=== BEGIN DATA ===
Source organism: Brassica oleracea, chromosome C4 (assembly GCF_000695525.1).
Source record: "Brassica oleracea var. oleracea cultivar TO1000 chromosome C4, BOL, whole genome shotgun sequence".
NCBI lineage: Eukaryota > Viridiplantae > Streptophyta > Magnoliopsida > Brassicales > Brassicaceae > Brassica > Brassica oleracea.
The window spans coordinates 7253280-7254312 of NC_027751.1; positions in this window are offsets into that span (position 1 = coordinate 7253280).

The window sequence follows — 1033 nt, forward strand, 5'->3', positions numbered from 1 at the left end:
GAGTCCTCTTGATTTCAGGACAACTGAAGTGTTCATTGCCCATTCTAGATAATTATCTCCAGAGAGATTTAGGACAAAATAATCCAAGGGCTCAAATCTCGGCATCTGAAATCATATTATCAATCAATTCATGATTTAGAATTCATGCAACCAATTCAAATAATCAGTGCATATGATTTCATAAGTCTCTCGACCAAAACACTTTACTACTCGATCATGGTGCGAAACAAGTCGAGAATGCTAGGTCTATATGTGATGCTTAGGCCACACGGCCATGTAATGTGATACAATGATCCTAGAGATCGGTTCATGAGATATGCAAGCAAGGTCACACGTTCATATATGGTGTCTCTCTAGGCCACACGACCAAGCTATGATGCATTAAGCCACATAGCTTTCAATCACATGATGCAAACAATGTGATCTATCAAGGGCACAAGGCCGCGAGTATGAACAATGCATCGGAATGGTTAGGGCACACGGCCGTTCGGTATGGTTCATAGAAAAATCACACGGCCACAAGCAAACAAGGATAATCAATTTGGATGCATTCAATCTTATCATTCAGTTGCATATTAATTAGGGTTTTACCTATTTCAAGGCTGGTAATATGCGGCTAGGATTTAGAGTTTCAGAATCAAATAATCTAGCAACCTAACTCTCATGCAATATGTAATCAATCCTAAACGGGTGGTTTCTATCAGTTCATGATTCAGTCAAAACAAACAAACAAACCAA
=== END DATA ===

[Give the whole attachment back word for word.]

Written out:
Source organism: Brassica oleracea, chromosome C4 (assembly GCF_000695525.1).
Source record: "Brassica oleracea var. oleracea cultivar TO1000 chromosome C4, BOL, whole genome shotgun sequence".
NCBI lineage: Eukaryota > Viridiplantae > Streptophyta > Magnoliopsida > Brassicales > Brassicaceae > Brassica > Brassica oleracea.
The window spans coordinates 7253280-7254312 of NC_027751.1; positions in this window are offsets into that span (position 1 = coordinate 7253280).

The window sequence follows — 1033 nt, forward strand, 5'->3', positions numbered from 1 at the left end:
GAGTCCTCTTGATTTCAGGACAACTGAAGTGTTCATTGCCCATTCTAGATAATTATCTCCAGAGAGATTTAGGACAAAATAATCCAAGGGCTCAAATCTCGGCATCTGAAATCATATTATCAATCAATTCATGATTTAGAATTCATGCAACCAATTCAAATAATCAGTGCATATGATTTCATAAGTCTCTCGACCAAAACACTTTACTACTCGATCATGGTGCGAAACAAGTCGAGAATGCTAGGTCTATATGTGATGCTTAGGCCACACGGCCATGTAATGTGATACAATGATCCTAGAGATCGGTTCATGAGATATGCAAGCAAGGTCACACGTTCATATATGGTGTCTCTCTAGGCCACACGACCAAGCTATGATGCATTAAGCCACATAGCTTTCAATCACATGATGCAAACAATGTGATCTATCAAGGGCACAAGGCCGCGAGTATGAACAATGCATCGGAATGGTTAGGGCACACGGCCGTTCGGTATGGTTCATAGAAAAATCACACGGCCACAAGCAAACAAGGATAATCAATTTGGATGCATTCAATCTTATCATTCAGTTGCATATTAATTAGGGTTTTACCTATTTCAAGGCTGGTAATATGCGGCTAGGATTTAGAGTTTCAGAATCAAATAATCTAGCAACCTAACTCTCATGCAATATGTAATCAATCCTAAACGGGTGGTTTCTATCAGTTCATGATTCAGTCAAAACAAACAAACAAACCAA